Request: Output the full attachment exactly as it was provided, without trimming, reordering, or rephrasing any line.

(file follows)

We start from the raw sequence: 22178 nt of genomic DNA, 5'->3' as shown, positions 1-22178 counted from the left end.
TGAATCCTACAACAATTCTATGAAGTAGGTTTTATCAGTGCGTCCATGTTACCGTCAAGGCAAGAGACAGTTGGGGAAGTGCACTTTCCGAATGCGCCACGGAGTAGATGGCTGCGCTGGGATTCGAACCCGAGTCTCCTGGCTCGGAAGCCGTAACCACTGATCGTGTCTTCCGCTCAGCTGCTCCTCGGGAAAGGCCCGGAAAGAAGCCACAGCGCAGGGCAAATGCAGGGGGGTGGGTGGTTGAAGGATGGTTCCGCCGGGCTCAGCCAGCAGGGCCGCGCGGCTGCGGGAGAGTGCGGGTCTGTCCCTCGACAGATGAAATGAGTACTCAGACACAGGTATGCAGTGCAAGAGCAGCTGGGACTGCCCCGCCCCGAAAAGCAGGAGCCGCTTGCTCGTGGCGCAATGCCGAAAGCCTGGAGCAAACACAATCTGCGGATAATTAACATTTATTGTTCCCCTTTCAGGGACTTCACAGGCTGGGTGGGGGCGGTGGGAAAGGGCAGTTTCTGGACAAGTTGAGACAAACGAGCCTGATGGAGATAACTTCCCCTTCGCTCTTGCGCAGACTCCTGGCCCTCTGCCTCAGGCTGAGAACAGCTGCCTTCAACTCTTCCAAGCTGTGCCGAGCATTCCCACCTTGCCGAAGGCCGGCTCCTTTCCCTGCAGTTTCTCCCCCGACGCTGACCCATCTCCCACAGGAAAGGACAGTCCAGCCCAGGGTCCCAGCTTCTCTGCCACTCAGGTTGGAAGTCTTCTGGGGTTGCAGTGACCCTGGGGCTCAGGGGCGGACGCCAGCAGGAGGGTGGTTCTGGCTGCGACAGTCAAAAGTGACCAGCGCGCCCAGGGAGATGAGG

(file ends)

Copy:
We start from the raw sequence: 22178 nt of genomic DNA, 5'->3' as shown, positions 1-22178 counted from the left end.
TGAATCCTACAACAATTCTATGAAGTAGGTTTTATCAGTGCGTCCATGTTACCGTCAAGGCAAGAGACAGTTGGGGAAGTGCACTTTCCGAATGCGCCACGGAGTAGATGGCTGCGCTGGGATTCGAACCCGAGTCTCCTGGCTCGGAAGCCGTAACCACTGATCGTGTCTTCCGCTCAGCTGCTCCTCGGGAAAGGCCCGGAAAGAAGCCACAGCGCAGGGCAAATGCAGGGGGGTGGGTGGTTGAAGGATGGTTCCGCCGGGCTCAGCCAGCAGGGCCGCGCGGCTGCGGGAGAGTGCGGGTCTGTCCCTCGACAGATGAAATGAGTACTCAGACACAGGTATGCAGTGCAAGAGCAGCTGGGACTGCCCCGCCCCGAAAAGCAGGAGCCGCTTGCTCGTGGCGCAATGCCGAAAGCCTGGAGCAAACACAATCTGCGGATAATTAACATTTATTGTTCCCCTTTCAGGGACTTCACAGGCTGGGTGGGGGCGGTGGGAAAGGGCAGTTTCTGGACAAGTTGAGACAAACGAGCCTGATGGAGATAACTTCCCCTTCGCTCTTGCGCAGACTCCTGGCCCTCTGCCTCAGGCTGAGAACAGCTGCCTTCAACTCTTCCAAGCTGTGCCGAGCATTCCCACCTTGCCGAAGGCCGGCTCCTTTCCCTGCAGTTTCTCCCCCGACGCTGACCCATCTCCCACAGGAAAGGACAGTCCAGCCCAGGGTCCCAGCTTCTCTGCCACTCAGGTTGGAAGTCTTCTGGGGTTGCAGTGACCCTGGGGCTCAGGGGCGGACGCCAGCAGGAGGGTGGTTCTGGCTGCGACAGTCAAAAGTGACCAGCGCGCCCAGGGAGATGAGG